My, it’s going to be difficult to review many more of these. What is there to say? Sellers is brilliant, many jokes are funny, some are not. Let’s see what I can work out for everyone here on this one though…
After the events of Return of the Pink Panther–which I’ve never seen–(former) Chief Inspector Dreyfus (still Herbert Lom) has been committed to an insane asylum, and we open to find him theoretically rehabilitated, discussing with his doctor his previous homicidal impulse to destroy Clouseau (Sellers, of course) at every given opportunity. “Every day in every way, I’m getting better and better,” Dreyfus quotes (quotes what, I don’t know, but I vaguely recall hearing these words on an episode of Rocky and Bullwinkle, specifically a “Fractured Fairy Tale,” but my memory could be mixing things together) as he is let outside before being put before the Sanity commission. Here he runs into Clouseau, coming to give him kind words and a recommendation…as well as numerous trips into the neighboring lake. It’s no surprise that Dreyfus soon begins chasing Clouseau threatening once again to kill him. Naturally his escape must now be just that–not a signed, official release. He takes to crime, building a small group of criminals to kidnap Professor Fassbender (Richard Vernon) and his daughter Margo (Briony McRoberts). He makes one last solo attempt on Clouseau first during an extended “exercise” between Cato (Burt Kwouk, Cato, and not Kato, for all films after A Shot in the Dark) and Clouseau that involves multiple hand-to-hand weapons and the destruction of an awful lot of Clouseau’s apartment.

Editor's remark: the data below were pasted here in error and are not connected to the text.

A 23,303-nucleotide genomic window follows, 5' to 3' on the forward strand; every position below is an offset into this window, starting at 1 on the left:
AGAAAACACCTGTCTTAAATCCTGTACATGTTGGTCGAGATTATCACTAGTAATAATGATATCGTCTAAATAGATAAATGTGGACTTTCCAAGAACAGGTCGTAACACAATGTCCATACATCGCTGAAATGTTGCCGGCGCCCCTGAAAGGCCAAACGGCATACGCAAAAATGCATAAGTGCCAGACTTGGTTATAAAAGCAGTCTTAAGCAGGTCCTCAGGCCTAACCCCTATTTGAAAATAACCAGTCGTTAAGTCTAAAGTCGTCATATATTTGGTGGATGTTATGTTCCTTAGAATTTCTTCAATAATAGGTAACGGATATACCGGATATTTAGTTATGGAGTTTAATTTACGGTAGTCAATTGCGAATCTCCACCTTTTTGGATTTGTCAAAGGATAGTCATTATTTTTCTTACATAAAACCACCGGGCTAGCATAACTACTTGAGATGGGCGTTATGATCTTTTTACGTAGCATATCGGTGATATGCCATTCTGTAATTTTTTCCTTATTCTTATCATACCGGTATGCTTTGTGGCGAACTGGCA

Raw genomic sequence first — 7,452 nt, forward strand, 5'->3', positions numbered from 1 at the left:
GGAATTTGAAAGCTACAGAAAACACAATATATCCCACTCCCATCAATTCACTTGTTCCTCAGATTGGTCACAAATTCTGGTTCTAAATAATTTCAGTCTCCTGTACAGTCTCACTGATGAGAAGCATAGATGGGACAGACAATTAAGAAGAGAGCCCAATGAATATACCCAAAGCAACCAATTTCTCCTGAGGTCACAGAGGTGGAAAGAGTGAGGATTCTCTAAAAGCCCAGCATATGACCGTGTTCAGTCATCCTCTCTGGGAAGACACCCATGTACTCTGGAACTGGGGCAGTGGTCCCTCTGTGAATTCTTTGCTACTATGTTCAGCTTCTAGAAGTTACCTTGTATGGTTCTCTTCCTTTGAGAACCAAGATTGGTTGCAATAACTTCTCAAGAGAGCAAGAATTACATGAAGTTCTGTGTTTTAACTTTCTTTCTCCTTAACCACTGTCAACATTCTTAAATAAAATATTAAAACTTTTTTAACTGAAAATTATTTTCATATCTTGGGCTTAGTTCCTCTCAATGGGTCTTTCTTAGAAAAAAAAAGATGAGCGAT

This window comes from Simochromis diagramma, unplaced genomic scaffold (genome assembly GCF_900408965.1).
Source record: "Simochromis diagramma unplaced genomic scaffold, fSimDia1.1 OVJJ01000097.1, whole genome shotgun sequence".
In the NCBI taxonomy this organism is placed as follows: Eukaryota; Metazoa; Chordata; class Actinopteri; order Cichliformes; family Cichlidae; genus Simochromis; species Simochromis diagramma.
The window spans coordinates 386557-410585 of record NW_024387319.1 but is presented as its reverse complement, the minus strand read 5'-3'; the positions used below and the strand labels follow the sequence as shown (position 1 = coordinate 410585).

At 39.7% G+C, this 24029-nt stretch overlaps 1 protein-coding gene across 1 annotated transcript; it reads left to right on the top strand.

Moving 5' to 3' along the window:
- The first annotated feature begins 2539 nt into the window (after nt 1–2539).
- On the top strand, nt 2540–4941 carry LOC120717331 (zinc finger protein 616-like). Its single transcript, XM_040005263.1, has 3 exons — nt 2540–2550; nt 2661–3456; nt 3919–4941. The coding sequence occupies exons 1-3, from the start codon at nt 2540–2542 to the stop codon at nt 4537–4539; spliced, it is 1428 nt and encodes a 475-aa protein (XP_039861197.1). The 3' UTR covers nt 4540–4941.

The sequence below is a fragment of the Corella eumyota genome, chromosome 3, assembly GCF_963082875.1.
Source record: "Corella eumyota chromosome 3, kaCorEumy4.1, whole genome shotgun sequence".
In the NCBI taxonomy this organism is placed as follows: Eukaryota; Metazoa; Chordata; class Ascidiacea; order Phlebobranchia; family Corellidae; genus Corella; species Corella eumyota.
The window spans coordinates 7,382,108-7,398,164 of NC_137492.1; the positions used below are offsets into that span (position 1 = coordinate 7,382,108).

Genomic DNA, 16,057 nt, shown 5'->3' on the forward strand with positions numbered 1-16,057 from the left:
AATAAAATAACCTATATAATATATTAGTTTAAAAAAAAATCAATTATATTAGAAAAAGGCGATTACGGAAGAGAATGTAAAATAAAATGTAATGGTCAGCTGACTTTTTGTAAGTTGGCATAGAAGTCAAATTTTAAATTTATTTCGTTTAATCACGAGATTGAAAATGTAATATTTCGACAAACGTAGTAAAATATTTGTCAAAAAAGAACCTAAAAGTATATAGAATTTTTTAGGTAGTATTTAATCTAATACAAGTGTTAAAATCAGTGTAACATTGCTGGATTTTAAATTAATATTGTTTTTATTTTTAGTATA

Failing once again, Dreyfus instead uses Fassbender’s knowledge to employ a doomsday device which he uses to threaten the population of the world into assassinating Clouseau for him. Dozens of assassins are sent out after Clouseau, all failing by pure chance, as usual, to stop the oblivious detective. One of them is none other than Deep Roy, ageless little person who also appeared in 1980’s Flash Gordon, some of the original Star Wars trilogy (alternately helping Kenny “R2-D2” Baker and playing smaller roles like Bith musician Droopy McCool), a few Doctor Who stories (including some starring my favourite Doc–Tom Baker), a rather harrowing episode of The X-Files, and most recently as “the” Oompa Loompa in Charlie and the Chocolate Factory (singing voice by the master himself, Danny Elfman–but I’m so far off topic at this point…). This, Clouseau’s interrogation of the Fassbender household, and his “sneak” into Dreyfus’ hideout castle are the centerpieces of the film, with Sellers and Lom both noticeably aged from the last time I saw them–though that is skipping a few years and a whole film. Both are still on top of their game and continue to bring great life to completely ridiculous characters, with Sellers’ accent getting even more pronounced–I’m going to have to be careful not to accidentally refer to “reums” and “cleus” in the coming days.
One of the most obviously new elements was an animated title sequence made not by DePatie/Freleng, but by Richard Williams, this time the animated Panther leading the animated Inspector on a chase through numerous movie parodies, including Singin’ in the Rain, The Sound of Music and a few old silents that I couldn’t place. The animation has a cleaner look to it, thanks, most likely, to the more recent age and developments in technology between. It loses a bit of charm when it lacks the grain and muted colours of 60s and earlier 70s animation, especially from the DPF studio, but it does gain something from the new design Williams brings to it.
Still a strong entry in the series–and I hear the last. I’ll know soon enough, I suppose, with two more still to go in the box set I own.